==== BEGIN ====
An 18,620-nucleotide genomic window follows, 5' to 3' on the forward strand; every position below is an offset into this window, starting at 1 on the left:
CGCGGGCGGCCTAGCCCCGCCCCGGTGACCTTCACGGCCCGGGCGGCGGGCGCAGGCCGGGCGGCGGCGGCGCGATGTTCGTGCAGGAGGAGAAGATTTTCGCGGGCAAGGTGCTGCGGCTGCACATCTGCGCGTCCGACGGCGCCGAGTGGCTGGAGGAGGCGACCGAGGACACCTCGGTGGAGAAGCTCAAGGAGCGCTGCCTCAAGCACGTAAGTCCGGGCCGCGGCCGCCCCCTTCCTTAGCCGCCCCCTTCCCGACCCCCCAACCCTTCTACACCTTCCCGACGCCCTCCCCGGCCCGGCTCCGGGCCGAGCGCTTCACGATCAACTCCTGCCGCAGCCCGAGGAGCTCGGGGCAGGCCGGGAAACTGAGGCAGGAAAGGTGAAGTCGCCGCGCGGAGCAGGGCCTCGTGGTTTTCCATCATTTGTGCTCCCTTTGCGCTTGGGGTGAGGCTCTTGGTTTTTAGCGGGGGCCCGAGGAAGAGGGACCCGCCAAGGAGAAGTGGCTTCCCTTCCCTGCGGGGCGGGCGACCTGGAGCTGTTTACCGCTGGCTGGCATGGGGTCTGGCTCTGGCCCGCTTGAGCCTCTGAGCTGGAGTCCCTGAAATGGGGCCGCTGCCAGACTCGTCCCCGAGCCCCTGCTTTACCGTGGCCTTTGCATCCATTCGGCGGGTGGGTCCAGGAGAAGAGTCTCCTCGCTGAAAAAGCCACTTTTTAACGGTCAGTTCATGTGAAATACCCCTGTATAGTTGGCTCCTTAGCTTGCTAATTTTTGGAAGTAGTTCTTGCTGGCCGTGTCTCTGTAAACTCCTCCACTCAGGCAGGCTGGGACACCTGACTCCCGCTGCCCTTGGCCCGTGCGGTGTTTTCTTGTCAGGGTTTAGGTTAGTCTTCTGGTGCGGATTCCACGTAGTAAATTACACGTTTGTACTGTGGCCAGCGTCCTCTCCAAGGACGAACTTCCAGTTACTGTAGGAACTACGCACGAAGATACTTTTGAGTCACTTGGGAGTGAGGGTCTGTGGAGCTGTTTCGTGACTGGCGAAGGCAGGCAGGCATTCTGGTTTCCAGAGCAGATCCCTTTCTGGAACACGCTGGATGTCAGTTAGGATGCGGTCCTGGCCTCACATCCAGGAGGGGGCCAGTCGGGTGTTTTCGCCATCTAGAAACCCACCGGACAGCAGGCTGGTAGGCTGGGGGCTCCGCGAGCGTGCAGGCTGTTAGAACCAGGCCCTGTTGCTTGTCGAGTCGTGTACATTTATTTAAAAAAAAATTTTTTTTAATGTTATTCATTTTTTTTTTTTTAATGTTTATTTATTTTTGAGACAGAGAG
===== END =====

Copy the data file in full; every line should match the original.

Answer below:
An 18,620-nucleotide genomic window follows, 5' to 3' on the forward strand; every position below is an offset into this window, starting at 1 on the left:
CGCGGGCGGCCTAGCCCCGCCCCGGTGACCTTCACGGCCCGGGCGGCGGGCGCAGGCCGGGCGGCGGCGGCGCGATGTTCGTGCAGGAGGAGAAGATTTTCGCGGGCAAGGTGCTGCGGCTGCACATCTGCGCGTCCGACGGCGCCGAGTGGCTGGAGGAGGCGACCGAGGACACCTCGGTGGAGAAGCTCAAGGAGCGCTGCCTCAAGCACGTAAGTCCGGGCCGCGGCCGCCCCCTTCCTTAGCCGCCCCCTTCCCGACCCCCCAACCCTTCTACACCTTCCCGACGCCCTCCCCGGCCCGGCTCCGGGCCGAGCGCTTCACGATCAACTCCTGCCGCAGCCCGAGGAGCTCGGGGCAGGCCGGGAAACTGAGGCAGGAAAGGTGAAGTCGCCGCGCGGAGCAGGGCCTCGTGGTTTTCCATCATTTGTGCTCCCTTTGCGCTTGGGGTGAGGCTCTTGGTTTTTAGCGGGGGCCCGAGGAAGAGGGACCCGCCAAGGAGAAGTGGCTTCCCTTCCCTGCGGGGCGGGCGACCTGGAGCTGTTTACCGCTGGCTGGCATGGGGTCTGGCTCTGGCCCGCTTGAGCCTCTGAGCTGGAGTCCCTGAAATGGGGCCGCTGCCAGACTCGTCCCCGAGCCCCTGCTTTACCGTGGCCTTTGCATCCATTCGGCGGGTGGGTCCAGGAGAAGAGTCTCCTCGCTGAAAAAGCCACTTTTTAACGGTCAGTTCATGTGAAATACCCCTGTATAGTTGGCTCCTTAGCTTGCTAATTTTTGGAAGTAGTTCTTGCTGGCCGTGTCTCTGTAAACTCCTCCACTCAGGCAGGCTGGGACACCTGACTCCCGCTGCCCTTGGCCCGTGCGGTGTTTTCTTGTCAGGGTTTAGGTTAGTCTTCTGGTGCGGATTCCACGTAGTAAATTACACGTTTGTACTGTGGCCAGCGTCCTCTCCAAGGACGAACTTCCAGTTACTGTAGGAACTACGCACGAAGATACTTTTGAGTCACTTGGGAGTGAGGGTCTGTGGAGCTGTTTCGTGACTGGCGAAGGCAGGCAGGCATTCTGGTTTCCAGAGCAGATCCCTTTCTGGAACACGCTGGATGTCAGTTAGGATGCGGTCCTGGCCTCACATCCAGGAGGGGGCCAGTCGGGTGTTTTCGCCATCTAGAAACCCACCGGACAGCAGGCTGGTAGGCTGGGGGCTCCGCGAGCGTGCAGGCTGTTAGAACCAGGCCCTGTTGCTTGTCGAGTCGTGTACATTTATTTAAAAAAAAATTTTTTTTAATGTTATTCATTTTTTTTTTTTTAATGTTTATTTATTTTTGAGACAGAGAG